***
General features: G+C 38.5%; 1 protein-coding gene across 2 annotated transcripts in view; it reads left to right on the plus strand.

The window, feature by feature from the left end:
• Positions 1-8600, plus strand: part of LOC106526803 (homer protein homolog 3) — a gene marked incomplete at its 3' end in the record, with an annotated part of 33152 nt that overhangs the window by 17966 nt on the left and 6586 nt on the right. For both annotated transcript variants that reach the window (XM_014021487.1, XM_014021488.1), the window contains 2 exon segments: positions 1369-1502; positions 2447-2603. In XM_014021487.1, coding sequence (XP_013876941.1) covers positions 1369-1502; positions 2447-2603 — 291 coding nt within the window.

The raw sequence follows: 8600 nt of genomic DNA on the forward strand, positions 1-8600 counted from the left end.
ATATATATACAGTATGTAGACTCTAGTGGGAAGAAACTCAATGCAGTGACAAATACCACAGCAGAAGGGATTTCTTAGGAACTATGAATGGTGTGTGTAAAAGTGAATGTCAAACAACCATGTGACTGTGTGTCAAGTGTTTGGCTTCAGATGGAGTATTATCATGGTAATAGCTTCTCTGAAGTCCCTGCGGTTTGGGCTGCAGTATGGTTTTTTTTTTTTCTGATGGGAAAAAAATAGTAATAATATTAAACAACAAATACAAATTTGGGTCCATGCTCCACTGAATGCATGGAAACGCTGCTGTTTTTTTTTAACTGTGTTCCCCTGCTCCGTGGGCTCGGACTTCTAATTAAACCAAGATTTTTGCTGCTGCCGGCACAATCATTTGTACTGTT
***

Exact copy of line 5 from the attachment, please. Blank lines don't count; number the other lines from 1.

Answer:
ATATATATACAGTATGTAGACTCTAGTGGGAAGAAACTCAATGCAGTGACAAATACCACAGCAGAAGGGATTTCTTAGGAACTATGAATGGTGTGTGTAAAAGTGAATGTCAAACAACCATGTGACTGTGTGTCAAGTGTTTGGCTTCAGATGGAGTATTATCATGGTAATAGCTTCTCTGAAGTCCCTGCGGTTTGGGCTGCAGTATGGTTTTTTTTTTTTCTGATGGGAAAAAAATAGTAATAATATTAAACAACAAATACAAATTTGGGTCCATGCTCCACTGAATGCATGGAAACGCTGCTGTTTTTTTTTAACTGTGTTCCCCTGCTCCGTGGGCTCGGACTTCTAATTAAACCAAGATTTTTGCTGCTGCCGGCACAATCATTTGTACTGTT